“The sad part is the veteran guys, who have known Vince McMahon since the Attitude Era and have been there when it was crazy hot, have his ear more even if it is not always in the best interest. It is not that they don’t do that, it is that they do it and there is nowhere else to go,” Ziggler explained. “You go and mention that this isn’t your thing [as far as storyline], the response is that you could go sit in catering or you can quit and you are like, oh, okay, I don’t know how other people’s interaction go nor do I want to know, I like mine where I tell him that here is how I can make this better, do you like it?” Sometimes he says that it is a great idea and sometimes he says that that is not what we are going for, but the fact that people are constantly trying to make things better, a lot of times this is show business so they are trying to make themselves look better, which I understand,” he said. “But a lot of times I feel like those Attitude Era guys that say, ‘Hey, why don’t you do this?’ That is really not how this business works anymore because once you do make some crazy decisions on the fly and you go, oh, it is in your hand and you go and do it in yourself you are now possibly jeopardizing a story for some other people; a television show that is now a team and you never know where that can lead to. You no longer have the option to tell them to go to hell and I am going to do what I want, maybe it works and maybe it doesn’t.”
“Sometimes in the past I had done things where I said that it was the right thing to do and was told no and then I did it,” he said. “Three out of four times it blew the roof times it was the right decision and four out of four times I was told don’t ever do that again, it doesn’t matter if it was better, this is a team and not about you.”
Sting was recently interviewed by 99.7 CYK for an appearance for an independent wrestling show. He mentioned that if he was going to return, he’d want to face The Undertaker. Many fans and Internet users have been wanting to see this match for years.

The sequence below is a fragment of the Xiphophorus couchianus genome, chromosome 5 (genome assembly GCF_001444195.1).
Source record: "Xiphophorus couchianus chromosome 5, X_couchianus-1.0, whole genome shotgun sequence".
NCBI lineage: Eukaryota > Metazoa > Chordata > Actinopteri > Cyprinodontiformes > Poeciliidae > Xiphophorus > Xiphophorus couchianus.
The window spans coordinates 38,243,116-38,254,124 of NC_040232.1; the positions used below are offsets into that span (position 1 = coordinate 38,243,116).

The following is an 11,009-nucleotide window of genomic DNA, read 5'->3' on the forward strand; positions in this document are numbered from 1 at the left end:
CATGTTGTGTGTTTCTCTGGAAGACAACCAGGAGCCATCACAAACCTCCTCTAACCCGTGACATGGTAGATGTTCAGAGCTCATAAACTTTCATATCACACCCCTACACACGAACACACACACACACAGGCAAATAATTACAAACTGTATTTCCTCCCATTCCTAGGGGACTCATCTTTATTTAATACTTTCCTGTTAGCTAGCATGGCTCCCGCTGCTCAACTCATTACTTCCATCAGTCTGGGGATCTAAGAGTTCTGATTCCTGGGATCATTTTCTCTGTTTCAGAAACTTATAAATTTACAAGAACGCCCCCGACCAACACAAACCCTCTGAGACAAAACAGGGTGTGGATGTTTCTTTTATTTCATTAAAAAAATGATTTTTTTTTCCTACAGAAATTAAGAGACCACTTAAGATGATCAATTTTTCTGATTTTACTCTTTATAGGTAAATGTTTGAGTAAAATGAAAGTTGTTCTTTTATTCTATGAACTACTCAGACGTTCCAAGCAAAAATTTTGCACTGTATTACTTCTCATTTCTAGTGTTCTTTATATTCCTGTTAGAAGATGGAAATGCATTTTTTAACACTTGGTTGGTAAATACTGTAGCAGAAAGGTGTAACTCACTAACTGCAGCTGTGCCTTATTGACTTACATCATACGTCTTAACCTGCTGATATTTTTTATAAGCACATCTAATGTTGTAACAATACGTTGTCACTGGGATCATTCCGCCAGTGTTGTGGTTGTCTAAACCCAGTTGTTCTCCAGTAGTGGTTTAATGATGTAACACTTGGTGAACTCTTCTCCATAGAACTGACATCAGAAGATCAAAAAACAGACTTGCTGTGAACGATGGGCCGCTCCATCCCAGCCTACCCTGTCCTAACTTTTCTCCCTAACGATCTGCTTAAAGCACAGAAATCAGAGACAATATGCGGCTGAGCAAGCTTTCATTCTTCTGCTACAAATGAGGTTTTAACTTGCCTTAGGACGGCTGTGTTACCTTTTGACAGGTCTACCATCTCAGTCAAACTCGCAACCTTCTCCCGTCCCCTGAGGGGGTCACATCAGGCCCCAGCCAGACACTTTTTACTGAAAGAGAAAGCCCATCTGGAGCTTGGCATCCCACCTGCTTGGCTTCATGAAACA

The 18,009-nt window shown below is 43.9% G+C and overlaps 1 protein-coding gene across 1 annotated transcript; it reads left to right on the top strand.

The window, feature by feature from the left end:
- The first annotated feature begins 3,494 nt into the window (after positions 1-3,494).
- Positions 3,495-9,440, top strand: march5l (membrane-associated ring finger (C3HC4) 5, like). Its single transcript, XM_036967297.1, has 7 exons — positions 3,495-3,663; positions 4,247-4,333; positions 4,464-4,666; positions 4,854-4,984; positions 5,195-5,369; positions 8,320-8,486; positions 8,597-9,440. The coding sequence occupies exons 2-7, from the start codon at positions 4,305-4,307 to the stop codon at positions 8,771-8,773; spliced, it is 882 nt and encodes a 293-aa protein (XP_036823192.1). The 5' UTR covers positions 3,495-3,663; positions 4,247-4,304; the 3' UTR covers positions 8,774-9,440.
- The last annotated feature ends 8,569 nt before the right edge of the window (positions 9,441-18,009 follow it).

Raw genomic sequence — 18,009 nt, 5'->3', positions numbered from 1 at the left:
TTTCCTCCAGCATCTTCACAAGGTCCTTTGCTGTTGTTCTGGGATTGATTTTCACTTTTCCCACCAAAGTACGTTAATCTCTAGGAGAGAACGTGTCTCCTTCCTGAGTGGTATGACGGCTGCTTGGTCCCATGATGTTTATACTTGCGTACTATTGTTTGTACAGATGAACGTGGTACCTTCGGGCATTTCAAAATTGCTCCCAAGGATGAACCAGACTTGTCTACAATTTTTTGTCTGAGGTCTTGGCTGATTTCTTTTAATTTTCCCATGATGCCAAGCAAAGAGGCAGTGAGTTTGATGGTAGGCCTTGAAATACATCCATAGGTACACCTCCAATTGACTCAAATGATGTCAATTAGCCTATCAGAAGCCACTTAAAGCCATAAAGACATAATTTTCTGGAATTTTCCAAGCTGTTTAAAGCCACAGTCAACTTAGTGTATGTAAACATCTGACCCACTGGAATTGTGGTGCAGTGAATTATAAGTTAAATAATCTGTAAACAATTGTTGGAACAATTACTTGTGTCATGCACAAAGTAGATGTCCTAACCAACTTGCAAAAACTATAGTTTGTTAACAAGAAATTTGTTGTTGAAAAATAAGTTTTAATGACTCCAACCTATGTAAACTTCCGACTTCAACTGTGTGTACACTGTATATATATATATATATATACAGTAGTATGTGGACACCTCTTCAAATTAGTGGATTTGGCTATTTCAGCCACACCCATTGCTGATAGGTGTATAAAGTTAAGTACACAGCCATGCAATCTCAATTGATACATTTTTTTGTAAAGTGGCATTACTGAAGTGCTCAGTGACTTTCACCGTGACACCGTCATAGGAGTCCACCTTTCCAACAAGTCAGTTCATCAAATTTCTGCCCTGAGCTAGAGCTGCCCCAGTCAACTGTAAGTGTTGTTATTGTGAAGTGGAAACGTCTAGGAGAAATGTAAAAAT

“I would only consider against one opponent, and that would be [Undertaker], and that’s it,” Sting said. “Anyone else, at this point, why? But, I have always loved the idea of the Sting-Taker thing. So many ideas in my head, you know, how to make it just a night that people would never forget.”
Sting’s last run had him feud with The Authority which consisted of Triple H and Stephanie McMahon. He was later inducted into WWE’s Hall of Fame.
On the latest edition of Wrestling Observer Radio, Dave Meltzer revealed that FOX want UFC’s Daniel Cormier to take part in a WWE commentary tryout soon.
FOX feel that when SmackDown joins their network that Cormier will be the best fit for the style of show they want to present.
We recently reported that FOX wants to present SmackDown as a more serious sporting brand and for WWE to lessen the comedy aspects of the show.
Meltzer added FOX have a vision and it’s very different to what WWE currently present.
John Cena was interviewed by kids on Today Show Radio in which he revealed his status for WrestleMania 35 next year. Below are the highlights, courtesy of WrestlingInc.
“Where is WrestleMania 35? New York. I’m here right now, aren’t I? Would you like to ‘see me’ at WrestleMania 35? Then you know what, I was thinking about missing it, but because you wanna see me there, I wouldn’t miss it for the world. I promise you I’ll be there, I promise. Okay? We’ll shake on it, we’ll make it official.”
“Do you know a WWE Superstar by the name of Brock Lesnar? Okay, if you know Brock Lesnar, he is big, he is bad, and he is mean. He was easily my toughest match. Now I’ve had some moments where I’ve done okay against him, and I’ve had some moments where I have not done okay against him. And the greatest thing about having a match with Brock Lesnar is you’re always nervous and you’re always afraid because he’s stronger than everybody, but you’re still brave enough to go in there and do it, and win or lose, you try your best.”
Former WCW executive Eric Bischoff recently spoke at about bringing Hulk Hogan to WCW to kick off the war between WWE and WCW in the 1990s.